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May 18, 2021

Alwena Shipping team wins in-principle nod for Trade Wings 2,500 design

Bureau Veritas has granted approval in principle (AiP) to a container ship design, Trade Wings 2,500.

Bureau Veritas has awarded approval in principle (AiP) to Trade Wings 2,500, a container ship jointly developed by Alwena Shipping, VPLP Design, SDARI and Ayro.

The AiP was given to the vessel’s basic design after the classification society reviewed the key drawings.

With a capacity of 2,500TEU, the vessel has a total length of 197m and breadth of 32m. It offers a deadweight of 32,500m tonnes.

The design incorporates six Oceanwings for wind-assisted propulsion, along with liquefied natural gas (LNG)-electric propulsion with pods.

To reduce the impact on cargo operations at the port, the wing sails on the vessel are placed on a vertical sliding mechanism to enable partial retraction.

The LNG power plant has been designed exclusively with pure gas four-strokes gensets and the LNG storage tank has been formed on GTT’s Mark III containment system.

The design aims to accommodate possible upgrades to green fuels, including hydrogen and ammonia, in the future.

Trade Wings 2,500 is suited for both transatlantic trades as well as short sea shipping operations or feedering in Europe, Central America, China and the Caribbean Islands.

For faster cargo operations, the ship features a hatch coverless design, while the LNG-electric pods increase manoeuvrability.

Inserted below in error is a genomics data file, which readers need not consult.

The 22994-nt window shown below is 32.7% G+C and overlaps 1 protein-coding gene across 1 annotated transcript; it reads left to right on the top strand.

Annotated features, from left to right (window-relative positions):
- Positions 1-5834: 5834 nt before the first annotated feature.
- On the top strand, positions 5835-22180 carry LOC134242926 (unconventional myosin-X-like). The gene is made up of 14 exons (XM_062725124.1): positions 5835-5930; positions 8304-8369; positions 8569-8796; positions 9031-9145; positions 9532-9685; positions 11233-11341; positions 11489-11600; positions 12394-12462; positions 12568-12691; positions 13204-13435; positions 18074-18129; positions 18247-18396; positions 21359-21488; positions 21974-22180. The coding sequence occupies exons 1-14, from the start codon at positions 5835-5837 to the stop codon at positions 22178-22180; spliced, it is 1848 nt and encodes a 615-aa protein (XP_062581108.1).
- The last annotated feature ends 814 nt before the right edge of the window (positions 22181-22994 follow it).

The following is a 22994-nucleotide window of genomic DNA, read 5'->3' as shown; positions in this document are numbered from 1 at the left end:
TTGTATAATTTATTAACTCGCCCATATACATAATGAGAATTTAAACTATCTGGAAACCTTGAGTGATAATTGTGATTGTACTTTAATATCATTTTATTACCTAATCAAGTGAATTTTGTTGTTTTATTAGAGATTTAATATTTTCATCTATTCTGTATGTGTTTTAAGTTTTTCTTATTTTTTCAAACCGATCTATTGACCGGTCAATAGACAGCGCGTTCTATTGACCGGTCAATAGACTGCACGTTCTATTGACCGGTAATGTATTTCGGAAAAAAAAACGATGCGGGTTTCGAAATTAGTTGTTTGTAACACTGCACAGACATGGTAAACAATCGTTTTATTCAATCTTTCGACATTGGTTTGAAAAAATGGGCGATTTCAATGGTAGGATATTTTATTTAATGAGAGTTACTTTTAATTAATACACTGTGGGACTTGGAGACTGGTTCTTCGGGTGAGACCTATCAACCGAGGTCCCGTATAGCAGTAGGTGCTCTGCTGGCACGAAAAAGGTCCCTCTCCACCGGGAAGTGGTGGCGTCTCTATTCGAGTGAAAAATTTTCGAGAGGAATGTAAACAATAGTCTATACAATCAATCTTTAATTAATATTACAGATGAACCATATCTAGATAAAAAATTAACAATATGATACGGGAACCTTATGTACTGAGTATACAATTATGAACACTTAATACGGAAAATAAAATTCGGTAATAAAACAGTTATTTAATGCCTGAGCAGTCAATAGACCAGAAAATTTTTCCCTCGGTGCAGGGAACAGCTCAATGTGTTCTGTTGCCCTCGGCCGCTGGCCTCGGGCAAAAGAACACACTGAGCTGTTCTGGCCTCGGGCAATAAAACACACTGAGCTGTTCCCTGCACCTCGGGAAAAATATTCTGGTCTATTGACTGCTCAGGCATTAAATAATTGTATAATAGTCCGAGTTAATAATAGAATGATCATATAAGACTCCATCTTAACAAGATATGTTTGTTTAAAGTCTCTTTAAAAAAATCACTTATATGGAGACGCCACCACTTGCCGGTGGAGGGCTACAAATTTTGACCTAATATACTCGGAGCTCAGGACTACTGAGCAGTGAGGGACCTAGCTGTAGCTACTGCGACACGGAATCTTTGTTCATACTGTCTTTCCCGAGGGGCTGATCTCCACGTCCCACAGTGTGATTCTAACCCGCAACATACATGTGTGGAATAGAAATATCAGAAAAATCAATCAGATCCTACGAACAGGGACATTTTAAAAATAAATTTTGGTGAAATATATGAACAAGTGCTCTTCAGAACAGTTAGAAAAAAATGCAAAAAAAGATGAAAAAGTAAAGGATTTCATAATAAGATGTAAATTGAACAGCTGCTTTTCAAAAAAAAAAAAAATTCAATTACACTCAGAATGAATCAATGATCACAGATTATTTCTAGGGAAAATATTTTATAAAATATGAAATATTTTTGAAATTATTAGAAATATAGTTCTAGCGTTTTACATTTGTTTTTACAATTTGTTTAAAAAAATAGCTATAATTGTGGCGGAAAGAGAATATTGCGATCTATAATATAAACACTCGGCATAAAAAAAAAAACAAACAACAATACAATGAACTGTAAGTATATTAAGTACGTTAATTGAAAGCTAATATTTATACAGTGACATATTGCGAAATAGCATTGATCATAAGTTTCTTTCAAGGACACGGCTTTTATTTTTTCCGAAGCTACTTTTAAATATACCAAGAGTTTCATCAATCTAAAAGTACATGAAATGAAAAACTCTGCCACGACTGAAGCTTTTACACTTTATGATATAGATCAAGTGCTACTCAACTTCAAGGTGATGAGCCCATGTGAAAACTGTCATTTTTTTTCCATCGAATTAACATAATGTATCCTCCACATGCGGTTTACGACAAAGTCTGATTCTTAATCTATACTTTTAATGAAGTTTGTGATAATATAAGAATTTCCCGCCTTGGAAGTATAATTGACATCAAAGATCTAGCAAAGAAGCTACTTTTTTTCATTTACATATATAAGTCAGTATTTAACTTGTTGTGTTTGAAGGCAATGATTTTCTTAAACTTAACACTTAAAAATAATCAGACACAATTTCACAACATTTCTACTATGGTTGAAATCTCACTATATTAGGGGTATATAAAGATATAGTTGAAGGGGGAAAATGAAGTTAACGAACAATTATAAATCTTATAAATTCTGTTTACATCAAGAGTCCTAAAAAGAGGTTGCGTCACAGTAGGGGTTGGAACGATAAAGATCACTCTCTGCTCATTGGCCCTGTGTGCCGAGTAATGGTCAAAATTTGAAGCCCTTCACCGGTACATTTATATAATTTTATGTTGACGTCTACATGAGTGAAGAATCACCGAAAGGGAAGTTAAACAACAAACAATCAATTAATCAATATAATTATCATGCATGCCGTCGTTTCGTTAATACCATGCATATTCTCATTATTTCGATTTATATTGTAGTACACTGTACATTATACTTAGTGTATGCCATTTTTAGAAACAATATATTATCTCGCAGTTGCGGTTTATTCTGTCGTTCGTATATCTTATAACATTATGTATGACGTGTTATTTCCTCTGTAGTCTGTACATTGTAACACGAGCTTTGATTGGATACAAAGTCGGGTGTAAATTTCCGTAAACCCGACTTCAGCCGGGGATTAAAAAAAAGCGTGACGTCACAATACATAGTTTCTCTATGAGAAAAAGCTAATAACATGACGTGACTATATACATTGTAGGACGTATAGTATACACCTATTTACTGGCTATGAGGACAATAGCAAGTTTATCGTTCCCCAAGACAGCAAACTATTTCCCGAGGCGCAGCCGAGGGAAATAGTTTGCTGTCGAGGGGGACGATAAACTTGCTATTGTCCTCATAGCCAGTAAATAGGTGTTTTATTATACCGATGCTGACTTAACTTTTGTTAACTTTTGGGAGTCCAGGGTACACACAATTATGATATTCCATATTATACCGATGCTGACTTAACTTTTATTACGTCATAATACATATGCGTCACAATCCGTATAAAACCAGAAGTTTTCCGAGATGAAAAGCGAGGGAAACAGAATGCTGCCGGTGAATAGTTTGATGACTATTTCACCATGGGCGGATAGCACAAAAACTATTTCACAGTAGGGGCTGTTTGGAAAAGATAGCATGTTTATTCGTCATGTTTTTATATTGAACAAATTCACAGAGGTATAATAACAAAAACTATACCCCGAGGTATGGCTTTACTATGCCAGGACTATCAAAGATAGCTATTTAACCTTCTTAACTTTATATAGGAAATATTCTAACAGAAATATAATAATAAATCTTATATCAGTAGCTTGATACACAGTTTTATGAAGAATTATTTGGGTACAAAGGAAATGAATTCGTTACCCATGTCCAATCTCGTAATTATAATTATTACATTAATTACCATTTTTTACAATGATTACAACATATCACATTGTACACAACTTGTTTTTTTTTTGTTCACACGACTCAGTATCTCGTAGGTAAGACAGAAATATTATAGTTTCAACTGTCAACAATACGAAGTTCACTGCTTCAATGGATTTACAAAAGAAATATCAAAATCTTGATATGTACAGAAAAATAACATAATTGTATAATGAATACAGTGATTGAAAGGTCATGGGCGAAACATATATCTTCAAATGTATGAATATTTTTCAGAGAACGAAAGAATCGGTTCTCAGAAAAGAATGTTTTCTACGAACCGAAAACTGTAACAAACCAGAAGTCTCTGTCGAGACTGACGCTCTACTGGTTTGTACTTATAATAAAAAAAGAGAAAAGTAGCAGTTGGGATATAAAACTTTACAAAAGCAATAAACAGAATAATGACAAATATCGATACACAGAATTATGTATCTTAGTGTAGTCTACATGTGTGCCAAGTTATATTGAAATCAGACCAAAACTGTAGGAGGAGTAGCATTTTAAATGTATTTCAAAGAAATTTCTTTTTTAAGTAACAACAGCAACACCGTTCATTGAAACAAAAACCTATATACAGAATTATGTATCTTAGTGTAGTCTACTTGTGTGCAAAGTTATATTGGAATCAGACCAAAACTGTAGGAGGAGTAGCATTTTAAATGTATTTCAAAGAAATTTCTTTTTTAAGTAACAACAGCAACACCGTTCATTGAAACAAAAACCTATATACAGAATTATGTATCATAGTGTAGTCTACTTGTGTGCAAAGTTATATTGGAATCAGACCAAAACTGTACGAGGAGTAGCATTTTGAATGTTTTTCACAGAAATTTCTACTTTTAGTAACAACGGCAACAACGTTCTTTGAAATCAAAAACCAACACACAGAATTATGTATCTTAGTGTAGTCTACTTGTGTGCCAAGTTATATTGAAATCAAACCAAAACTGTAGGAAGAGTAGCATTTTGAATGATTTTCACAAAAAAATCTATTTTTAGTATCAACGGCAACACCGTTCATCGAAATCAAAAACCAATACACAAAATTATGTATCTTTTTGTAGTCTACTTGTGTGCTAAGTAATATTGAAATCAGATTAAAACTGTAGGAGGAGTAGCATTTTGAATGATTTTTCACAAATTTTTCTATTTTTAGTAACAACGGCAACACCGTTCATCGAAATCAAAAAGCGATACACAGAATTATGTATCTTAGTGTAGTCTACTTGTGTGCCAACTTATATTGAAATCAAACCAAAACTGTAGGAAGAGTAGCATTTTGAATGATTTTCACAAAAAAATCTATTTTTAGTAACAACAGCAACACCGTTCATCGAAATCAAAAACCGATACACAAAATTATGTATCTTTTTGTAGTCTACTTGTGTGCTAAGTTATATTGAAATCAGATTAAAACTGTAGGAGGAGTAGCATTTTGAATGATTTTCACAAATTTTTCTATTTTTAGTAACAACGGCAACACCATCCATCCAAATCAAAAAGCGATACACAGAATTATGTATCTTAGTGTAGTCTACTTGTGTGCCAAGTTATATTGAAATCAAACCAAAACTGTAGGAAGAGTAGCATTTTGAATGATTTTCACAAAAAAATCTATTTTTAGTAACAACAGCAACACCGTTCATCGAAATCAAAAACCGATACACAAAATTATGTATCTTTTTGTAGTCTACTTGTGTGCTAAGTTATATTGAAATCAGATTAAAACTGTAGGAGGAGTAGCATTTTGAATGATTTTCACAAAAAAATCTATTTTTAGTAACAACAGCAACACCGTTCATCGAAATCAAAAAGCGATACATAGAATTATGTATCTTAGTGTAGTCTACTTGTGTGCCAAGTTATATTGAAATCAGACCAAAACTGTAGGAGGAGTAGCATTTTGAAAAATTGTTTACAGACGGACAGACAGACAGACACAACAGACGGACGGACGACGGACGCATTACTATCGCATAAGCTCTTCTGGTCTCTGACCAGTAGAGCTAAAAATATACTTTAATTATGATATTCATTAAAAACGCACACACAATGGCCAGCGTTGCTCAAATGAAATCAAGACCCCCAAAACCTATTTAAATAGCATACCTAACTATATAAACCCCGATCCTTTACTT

The vessel has the capacity to save nearly 35% more CO₂-equivalent emissions than any conventional design.

Bureau Veritas North Asia senior vice-president Alex Gregg-Smith said: “Wind-assisted propulsion is a high-potential solution that can contribute to the long-term decarbonisation of the marine industry.

“We have just released new wind propulsion system rules and this innovative design, approved in principle by BV, including a sliding mechanism, demonstrates the feasibility of wind-assisted propulsion on-board container ships with deck space limitations. Benefitting from a coverless hatch and LNG-electric pod propulsion, the design provides both operational flexibility, improved efficiency and reduced carbon emissions, complying with, or exceeding, regulatory requirements.”

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